An active rather than passive approach is inherent in a good museum acquisition policy (Burcaw 1975:50). With an active approach, a repository makes conscious decisions as to how its collections will grow, based on long term goals, and seeks to obtain those materials that meet these goals. In contrast, passive collecting means that a museum merely decides what will be in its collections based on what it is offered. Collections management policies based on an active approach can thus shape the overall character of a repository's collections and even provide quality control over what is curated. Such policies can be specific, for example, as to the kinds of artifacts or specimens a museum will accept, the level of documentation required, or the kind of sites or projects from which collections can or should be accepted.

Development of such active collections policies is one response museums have made to pressures to become more accountable to the public for their activities. The recent controversy concerning the curation of Native American remains and funerary objects and controversies over art exhibitions, such as the Maplethorpe photographs, are two highly publicized examples of pressures being placed on museums to justify their activities. Explicit formalization of collections management policies is a very positive development, because it helps upgrade the level of professionalism of museums in general. Development of these policies by individual institutions is becoming standard museum practice. For example, in New York State existence of a collections management policy is required before a museum can be chartered by the State Board of Regents, and NPS requires its park units with museum collections to have such a written policy (National Park Service 1990).

Archeologists and other public officials employed in regulatory agencies should become familiar with collections management policies and the role of repositories, through these policies, to assist in managing archeological resources. If collections management policies are to be used effectively and positively, archeologists must become actively involved in policy formulation. The potential exists for these policies to be detrimental to future research efforts if the needs of archeological research are not considerations in policy formulation. Archeologists can neither afford to "leave off" when it comes to managing collections nor to invest often costly and scarce curation resources unwisely.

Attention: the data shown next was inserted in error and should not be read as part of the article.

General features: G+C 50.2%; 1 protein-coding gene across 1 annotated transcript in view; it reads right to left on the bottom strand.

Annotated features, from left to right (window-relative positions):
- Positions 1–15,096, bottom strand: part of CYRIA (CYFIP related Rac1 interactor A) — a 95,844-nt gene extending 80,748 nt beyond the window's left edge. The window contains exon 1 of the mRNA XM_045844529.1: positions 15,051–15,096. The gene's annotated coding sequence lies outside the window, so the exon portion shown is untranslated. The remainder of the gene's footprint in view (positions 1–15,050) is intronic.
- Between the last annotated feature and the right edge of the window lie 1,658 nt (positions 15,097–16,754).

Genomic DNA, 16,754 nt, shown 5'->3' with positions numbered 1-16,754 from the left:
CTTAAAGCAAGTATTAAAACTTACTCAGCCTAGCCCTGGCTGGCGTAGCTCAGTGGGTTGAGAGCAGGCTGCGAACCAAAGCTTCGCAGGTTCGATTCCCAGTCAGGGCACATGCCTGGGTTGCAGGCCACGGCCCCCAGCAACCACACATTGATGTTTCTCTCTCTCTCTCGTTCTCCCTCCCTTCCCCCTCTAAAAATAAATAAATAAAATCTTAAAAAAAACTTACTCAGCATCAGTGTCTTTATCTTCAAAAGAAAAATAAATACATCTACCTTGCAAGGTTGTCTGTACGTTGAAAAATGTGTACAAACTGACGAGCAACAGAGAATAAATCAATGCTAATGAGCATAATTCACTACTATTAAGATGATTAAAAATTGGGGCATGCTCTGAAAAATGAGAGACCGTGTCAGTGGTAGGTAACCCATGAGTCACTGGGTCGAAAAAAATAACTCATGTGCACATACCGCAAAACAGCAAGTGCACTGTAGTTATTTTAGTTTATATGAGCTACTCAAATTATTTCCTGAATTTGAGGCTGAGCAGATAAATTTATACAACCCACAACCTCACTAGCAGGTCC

Steps Toward Coordinated Regional Planning

Regional variation in the archeological record suggests that the most logical arena for developing plans for collections growth is at the regional level. As discussed previously, State plans for managing cultural resources, which are required by Federal regulation,8 historically have not incorporated curated collections as elements of these comprehensive management plans. As has been argued here, the accumulating data bank in the form of curated collections should be considered explicitly in such planning efforts. Developing plans to manage better what is curated will require coordination between those Federal and State agencies charged with making decisions about which sites are to be excavated, the archeologists who make and use the collections, the public and private repositories that ultimately curate the collected materials, and Native American tribes whose cultural heritage may be represented in the collections.

The best coordination of regional planning efforts may be initiated by statewide, archeological professional organizations working in conjunction with State Historic Preservation Offices. Task forces that bring together the repositories and archeologists having long-term research and collecting interests in specific regions would be one means of accomplishing this synthesis. The repositories should solicit Native American involvement. Many museums now have or are in the process of forming Native American advisory groups. Representatives of Federal programs having major influence in the regions also should be included. For example, if the Forest Service, NPS, or Bureau of Land Management have major land holdings in a region, input from these agencies is necessary for coordination with their cultural resource management master plans. Such regional task forces may prove of benefit to collections policies in general, as a wider constituency becomes aware of and involved with collections issues.